But don't count Minneapolis out just yet. In order for a city to have a chance to become host to the new stadium, it must first pass a referendum in which local residents agree to raise the sales tax for its bars and restaurants by as much as five percent. Given that a previous such effort in St. Paul—in which the city sought just a half-percent sales tax increase to fund new digs for the Twins in 1999—failed miserably at the polls, it's by no means certain whether the constant threat of contraction combined with the war chest of St. Paul's downtown business community will sway the electorate. In fact, it's quite possible that no referendum will even be placed on the ballot, as the Twins have thus far rebuffed St. Paul's mayor in his attempt to get an exclusive deal from the team guaranteeing that the club would move to that city if a sales tax increase was approved by St. Paul voters. And if no referendum is passed by September 30, the new legislation comes off the state's books.

Of course, that is exactly what the Twins are hoping will happen. Because, as St. Paul's mayor will soon discover (if he hasn't known all along), the Twins have no interest in moving across the river from Minneapolis. Nor do they have any intention of putting one dime of billionaire team owner Carl Pohlad's money into a new stadium deal, something that's always been obvious to those of us who have followed Minnesota stadium politics the past five years and witnessed firsthand the club's machinations each legislative session.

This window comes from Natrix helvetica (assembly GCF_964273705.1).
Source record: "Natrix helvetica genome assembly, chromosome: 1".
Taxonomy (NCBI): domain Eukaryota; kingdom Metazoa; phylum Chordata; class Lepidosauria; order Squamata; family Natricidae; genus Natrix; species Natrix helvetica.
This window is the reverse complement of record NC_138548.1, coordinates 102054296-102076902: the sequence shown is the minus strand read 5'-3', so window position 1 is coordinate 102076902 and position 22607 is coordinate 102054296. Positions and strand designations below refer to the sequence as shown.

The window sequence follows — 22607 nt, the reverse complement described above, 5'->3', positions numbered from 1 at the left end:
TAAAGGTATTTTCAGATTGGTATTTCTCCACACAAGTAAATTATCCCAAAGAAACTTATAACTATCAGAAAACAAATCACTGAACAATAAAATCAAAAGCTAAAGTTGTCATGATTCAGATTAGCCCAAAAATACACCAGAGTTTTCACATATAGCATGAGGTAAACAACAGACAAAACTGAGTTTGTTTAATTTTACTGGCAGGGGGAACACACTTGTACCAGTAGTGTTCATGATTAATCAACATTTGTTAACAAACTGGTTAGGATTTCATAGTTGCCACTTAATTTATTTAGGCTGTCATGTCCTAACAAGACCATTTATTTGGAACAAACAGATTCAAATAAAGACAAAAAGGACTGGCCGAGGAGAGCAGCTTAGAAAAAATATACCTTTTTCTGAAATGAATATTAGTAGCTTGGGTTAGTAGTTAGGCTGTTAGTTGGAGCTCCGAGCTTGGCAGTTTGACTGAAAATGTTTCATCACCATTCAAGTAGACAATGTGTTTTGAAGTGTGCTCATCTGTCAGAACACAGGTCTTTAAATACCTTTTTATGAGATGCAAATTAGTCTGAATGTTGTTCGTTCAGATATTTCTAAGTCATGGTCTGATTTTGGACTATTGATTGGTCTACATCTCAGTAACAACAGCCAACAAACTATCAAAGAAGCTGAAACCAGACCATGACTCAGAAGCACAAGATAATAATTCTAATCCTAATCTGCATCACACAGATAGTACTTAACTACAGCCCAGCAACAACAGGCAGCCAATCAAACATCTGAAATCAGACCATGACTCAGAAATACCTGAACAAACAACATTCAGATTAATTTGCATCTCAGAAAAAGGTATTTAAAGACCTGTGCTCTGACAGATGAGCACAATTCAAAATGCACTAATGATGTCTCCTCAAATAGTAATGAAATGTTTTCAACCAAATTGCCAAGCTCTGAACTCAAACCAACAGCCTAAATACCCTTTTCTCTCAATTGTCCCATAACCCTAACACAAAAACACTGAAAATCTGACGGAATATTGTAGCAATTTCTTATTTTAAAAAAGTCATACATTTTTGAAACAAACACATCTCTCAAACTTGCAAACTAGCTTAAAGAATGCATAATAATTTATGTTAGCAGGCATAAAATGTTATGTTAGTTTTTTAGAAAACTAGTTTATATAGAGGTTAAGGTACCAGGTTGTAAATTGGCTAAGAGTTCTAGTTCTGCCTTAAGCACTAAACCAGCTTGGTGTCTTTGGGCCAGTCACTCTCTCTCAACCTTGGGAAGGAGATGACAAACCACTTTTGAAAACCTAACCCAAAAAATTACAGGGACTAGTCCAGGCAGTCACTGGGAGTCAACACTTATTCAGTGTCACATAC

Instead, the team expects that it can simply return to the legislature in 2003 to get a new bill passed that puts Minneapolis into play and, with any luck, includes an extra $100 million or so to cover the expense of a retractable roof. Such arrogance is possible when you spend millions of dollars annually on a bevy of lobbyists who can blanket the legislature year after year. (On the evening of May 18, when not more than three Twins fans were present at what was supposed to be a "huge" rally at the state capitol, I counted at least thirty-five individuals who were identified to me as either Twins lobbyists or those affiliated with the lobbying efforts of the cites of St. Paul and Minneapolis.)